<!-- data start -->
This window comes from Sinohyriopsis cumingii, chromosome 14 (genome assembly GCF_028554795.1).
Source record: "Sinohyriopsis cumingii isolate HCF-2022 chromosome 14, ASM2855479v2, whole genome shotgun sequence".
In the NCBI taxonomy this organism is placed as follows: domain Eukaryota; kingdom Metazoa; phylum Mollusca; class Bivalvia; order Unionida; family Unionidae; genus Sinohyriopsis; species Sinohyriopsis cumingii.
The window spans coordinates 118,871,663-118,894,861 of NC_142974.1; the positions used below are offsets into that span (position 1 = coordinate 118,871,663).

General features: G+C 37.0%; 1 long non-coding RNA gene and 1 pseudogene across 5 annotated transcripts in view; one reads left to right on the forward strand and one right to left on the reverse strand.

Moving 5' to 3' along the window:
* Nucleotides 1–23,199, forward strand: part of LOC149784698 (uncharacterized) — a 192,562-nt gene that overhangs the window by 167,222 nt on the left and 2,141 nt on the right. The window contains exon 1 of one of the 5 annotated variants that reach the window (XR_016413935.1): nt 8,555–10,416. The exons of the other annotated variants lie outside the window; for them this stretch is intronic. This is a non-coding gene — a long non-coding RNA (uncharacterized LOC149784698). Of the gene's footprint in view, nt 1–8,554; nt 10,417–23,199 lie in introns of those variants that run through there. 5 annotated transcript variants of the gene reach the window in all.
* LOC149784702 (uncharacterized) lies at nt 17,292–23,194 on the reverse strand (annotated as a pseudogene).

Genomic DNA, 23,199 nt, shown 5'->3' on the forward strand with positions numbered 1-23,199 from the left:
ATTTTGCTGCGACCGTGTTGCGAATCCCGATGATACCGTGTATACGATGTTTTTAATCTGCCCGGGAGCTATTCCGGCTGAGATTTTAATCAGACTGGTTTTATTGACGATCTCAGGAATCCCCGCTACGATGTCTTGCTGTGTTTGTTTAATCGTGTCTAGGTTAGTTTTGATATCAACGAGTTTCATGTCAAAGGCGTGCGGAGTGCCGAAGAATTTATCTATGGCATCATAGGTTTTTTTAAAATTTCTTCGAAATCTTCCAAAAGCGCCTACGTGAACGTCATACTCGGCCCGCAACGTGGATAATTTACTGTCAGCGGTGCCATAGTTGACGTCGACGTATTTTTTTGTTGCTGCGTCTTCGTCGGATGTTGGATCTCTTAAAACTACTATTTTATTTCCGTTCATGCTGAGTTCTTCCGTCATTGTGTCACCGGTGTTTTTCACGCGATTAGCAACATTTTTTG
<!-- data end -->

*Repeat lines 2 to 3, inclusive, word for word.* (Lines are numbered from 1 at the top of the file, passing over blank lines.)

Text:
Source record: "Sinohyriopsis cumingii isolate HCF-2022 chromosome 14, ASM2855479v2, whole genome shotgun sequence".
In the NCBI taxonomy this organism is placed as follows: domain Eukaryota; kingdom Metazoa; phylum Mollusca; class Bivalvia; order Unionida; family Unionidae; genus Sinohyriopsis; species Sinohyriopsis cumingii.